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Distinct Clades of Protein Phosphatase 2A Regulatory B’/B56 Subunits Engage in Different Physiological Processes

IKBM, Department of Chemistry, Bioscience and Environmental Engineering, University of Stavanger, 4036 Stavanger, Norway
Author to whom correspondence should be addressed.
Int. J. Mol. Sci. 2023, 24(15), 12255;
Original submission received: 30 June 2023 / Revised: 27 July 2023 / Accepted: 28 July 2023 / Published: 31 July 2023
(This article belongs to the Special Issue New Horizons in Plant Cell Signaling 2.0)


Protein phosphatase 2A (PP2A) is a strongly conserved and major protein phosphatase in all eukaryotes. The canonical PP2A complex consists of a catalytic (C), scaffolding (A), and regulatory (B) subunit. Plants have three groups of evolutionary distinct B subunits: B55, B’ (B56), and B’’. Here, the Arabidopsis B’ group is reviewed and compared with other eukaryotes. Members of the B’α/B’β clade are especially important for chromatid cohesion, and dephosphorylation of transcription factors that mediate brassinosteroid (BR) signaling in the nucleus. Other B’ subunits interact with proteins at the cell membrane to dampen BR signaling or harness immune responses. The transition from vegetative to reproductive phase is influenced differentially by distinct B’ subunits; B’α and B’β being of little importance, whereas others (B’γ, B’ζ, B’η, B’θ, B’κ) promote transition to flowering. Interestingly, the latter B’ subunits have three motifs in a conserved manner, i.e., two docking sites for protein phosphatase 1 (PP1), and a POLO consensus phosphorylation site between these motifs. This supports the view that a conserved PP1-PP2A dephosphorelay is important in a variety of signaling contexts throughout eukaryotes. A profound understanding of these regulators may help in designing future crops and understand environmental issues.

1. Introduction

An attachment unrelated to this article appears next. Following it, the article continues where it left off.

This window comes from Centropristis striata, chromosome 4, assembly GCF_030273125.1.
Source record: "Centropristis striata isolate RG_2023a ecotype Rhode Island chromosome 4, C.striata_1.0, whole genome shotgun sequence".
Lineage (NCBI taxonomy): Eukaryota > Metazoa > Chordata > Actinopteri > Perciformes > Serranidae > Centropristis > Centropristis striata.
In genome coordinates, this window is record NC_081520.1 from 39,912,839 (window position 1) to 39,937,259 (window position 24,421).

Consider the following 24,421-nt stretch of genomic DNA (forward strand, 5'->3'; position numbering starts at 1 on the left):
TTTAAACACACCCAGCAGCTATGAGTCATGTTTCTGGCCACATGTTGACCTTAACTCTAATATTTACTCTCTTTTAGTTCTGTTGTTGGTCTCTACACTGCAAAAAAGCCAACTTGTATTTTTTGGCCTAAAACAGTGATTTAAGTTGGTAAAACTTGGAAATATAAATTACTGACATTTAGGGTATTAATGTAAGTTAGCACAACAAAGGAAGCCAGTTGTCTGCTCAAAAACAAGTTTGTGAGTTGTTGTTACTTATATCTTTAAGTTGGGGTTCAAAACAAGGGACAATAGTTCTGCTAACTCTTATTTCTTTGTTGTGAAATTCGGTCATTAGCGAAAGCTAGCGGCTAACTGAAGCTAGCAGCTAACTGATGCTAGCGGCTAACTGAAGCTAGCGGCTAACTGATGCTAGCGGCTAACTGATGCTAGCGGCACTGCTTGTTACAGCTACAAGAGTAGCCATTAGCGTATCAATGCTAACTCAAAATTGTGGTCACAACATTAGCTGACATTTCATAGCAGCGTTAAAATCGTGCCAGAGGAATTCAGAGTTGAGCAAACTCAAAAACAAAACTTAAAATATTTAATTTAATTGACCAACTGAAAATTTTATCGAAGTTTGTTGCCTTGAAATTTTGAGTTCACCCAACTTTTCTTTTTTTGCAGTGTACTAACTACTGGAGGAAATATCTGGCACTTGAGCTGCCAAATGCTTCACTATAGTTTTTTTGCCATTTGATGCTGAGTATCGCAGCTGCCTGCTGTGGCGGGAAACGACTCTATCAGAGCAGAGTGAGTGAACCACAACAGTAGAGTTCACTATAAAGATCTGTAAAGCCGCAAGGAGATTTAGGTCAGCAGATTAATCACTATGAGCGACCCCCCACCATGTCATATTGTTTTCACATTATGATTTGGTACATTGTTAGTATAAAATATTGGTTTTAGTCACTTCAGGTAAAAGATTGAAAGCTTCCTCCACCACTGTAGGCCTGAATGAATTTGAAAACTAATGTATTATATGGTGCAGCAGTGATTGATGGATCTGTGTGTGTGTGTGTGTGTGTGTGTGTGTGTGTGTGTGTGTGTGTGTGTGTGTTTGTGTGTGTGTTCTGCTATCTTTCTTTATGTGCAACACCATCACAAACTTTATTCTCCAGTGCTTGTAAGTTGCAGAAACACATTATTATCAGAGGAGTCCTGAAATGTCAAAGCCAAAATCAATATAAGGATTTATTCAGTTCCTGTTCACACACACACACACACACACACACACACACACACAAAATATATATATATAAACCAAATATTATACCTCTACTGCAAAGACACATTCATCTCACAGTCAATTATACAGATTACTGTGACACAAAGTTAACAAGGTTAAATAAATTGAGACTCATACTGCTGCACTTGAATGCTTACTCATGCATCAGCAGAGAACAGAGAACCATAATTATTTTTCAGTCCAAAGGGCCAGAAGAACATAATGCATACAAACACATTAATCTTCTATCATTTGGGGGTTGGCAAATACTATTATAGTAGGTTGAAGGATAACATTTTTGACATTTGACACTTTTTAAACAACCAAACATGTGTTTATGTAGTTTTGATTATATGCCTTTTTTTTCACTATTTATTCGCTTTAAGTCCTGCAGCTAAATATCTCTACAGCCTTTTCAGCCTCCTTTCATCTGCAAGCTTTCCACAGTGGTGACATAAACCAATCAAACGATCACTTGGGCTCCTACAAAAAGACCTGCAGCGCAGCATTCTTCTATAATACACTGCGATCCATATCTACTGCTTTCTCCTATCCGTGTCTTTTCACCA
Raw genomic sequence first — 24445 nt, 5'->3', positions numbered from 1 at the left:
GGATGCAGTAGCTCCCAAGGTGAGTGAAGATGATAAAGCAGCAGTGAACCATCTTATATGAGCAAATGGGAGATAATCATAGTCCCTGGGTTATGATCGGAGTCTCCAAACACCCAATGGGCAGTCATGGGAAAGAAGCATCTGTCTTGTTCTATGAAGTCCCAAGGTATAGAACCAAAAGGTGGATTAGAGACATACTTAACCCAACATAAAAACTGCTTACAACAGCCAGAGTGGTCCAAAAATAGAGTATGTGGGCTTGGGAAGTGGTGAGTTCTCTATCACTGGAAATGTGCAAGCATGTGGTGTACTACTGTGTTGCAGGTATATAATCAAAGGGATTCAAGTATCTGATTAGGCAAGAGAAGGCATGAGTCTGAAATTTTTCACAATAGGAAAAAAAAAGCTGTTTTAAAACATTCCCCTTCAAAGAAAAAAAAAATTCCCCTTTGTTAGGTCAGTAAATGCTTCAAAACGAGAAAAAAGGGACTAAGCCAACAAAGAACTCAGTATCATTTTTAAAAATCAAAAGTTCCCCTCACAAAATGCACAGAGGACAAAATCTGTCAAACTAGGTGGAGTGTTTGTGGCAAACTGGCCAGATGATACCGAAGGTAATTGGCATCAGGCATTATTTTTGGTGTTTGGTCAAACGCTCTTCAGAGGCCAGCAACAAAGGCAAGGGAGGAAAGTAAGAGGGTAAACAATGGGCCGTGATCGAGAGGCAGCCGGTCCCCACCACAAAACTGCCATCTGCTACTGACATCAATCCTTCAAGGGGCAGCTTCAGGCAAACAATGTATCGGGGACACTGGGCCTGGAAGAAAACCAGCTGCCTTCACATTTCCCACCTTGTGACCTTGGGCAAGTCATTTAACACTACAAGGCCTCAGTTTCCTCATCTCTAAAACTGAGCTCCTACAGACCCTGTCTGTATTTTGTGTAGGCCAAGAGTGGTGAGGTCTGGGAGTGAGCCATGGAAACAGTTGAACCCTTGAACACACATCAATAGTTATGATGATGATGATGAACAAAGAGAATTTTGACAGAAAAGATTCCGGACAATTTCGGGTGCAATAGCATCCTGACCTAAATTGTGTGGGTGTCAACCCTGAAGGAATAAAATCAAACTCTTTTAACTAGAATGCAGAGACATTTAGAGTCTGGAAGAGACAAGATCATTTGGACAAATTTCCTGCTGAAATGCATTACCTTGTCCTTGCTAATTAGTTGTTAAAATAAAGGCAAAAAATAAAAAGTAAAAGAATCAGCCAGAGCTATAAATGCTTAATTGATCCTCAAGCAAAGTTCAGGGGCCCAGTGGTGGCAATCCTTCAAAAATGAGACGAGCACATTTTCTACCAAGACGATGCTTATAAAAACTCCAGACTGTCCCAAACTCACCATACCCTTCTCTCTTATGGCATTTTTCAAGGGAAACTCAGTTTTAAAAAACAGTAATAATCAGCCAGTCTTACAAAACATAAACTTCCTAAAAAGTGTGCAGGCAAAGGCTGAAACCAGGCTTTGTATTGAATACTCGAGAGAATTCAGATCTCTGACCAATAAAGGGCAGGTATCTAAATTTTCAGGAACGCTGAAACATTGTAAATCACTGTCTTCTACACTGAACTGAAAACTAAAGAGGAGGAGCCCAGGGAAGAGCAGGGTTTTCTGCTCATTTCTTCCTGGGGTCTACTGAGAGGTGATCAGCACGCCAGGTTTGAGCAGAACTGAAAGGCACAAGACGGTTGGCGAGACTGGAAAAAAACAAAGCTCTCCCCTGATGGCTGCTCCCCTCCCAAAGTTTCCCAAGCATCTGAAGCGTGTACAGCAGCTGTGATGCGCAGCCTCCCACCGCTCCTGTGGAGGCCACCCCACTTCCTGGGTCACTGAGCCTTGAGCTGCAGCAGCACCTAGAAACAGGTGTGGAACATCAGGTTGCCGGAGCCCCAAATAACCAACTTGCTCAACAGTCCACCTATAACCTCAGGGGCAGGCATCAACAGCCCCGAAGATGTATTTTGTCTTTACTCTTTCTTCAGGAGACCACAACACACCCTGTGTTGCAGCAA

Protein phosphorylation is an ancient regulatory mechanism involved in most cellular processes, and about half of the expressed proteins appear to become phosphorylated during their life time in Arabidopsis [1]. Phosphorylation status of a protein is the result of a balance between protein kinases and phosphatases. Generally, the number of genes encoding protein kinases is much higher than the number of genes encoding protein phosphatases. In Arabidopsis, there are about 1050 protein kinases balanced by only 150 catalytic protein phosphatases [2]. Due to the large number of regulatory subunits that are in a complex with catalytic subunits, the protein phosphatases become specific towards their substrates, and the number of protein phosphatases can match the number of protein kinases. Protein phosphatase 2A (PP2A) is a major serine/threonine protein phosphatase conserved in all eukaryotes. PP2A belongs to the PPP (phosphoprotein phosphatase) family of protein phosphatases, and PPPs are responsible for catalyzing about 90% of protein dephosphorylations in eukaryotes. PP2A is involved in a wide range of processes, including regulation of gene expression, hormone metabolism, cell cycle, tissue and organ development, metabolism, and responses to environmental signals including signals from microorganisms [3,4,5,6,7]. In mammals, PP2A is also well known as a tumor suppressor [8], and hence, it is of profound interest in medical research. PP2A enzymes have been much studied in yeast, animals, and higher plants. The catalytic PP2A subunits (C subunits) are found in the cell as a core heterodimeric complex with scaffolding subunits (A subunits), and as oligomeric complexes with various regulators, both activators and inhibitors [3,9,10]. The active PP2A complex generally consists of a catalytic C, a scaffolding A, and a regulatory B subunit. The B subunits belong to four different, evolutionary non-related families, B/B55, B’/B56, B’’/B72, and B’’’; the last group is not found in plants. Somewhat misleading, B is used as a collective term for all four groups, as well as for a specific group (B/B55). Here, we will use B as a collective term. Several investigations have shown that the B subunits confer substrate specificity and influence subcellular localization of the heterotrimeric PP2A complex. A basic survey of all the B subunits and their known physiological functions in Arabidopsis was recently published [11]. Important progress has been made concerning how members of the B’/B56 group can guide substrate specificity [12,13] and which processes are regulated by PP2A [7]. In this review, we look deeper into the characteristics and functions of the B’/B56 regulatory subunits, emphasize what has been found in the Arabidopsis model plant, and draw connections to yeast and mammalian PP2A-B’/B56.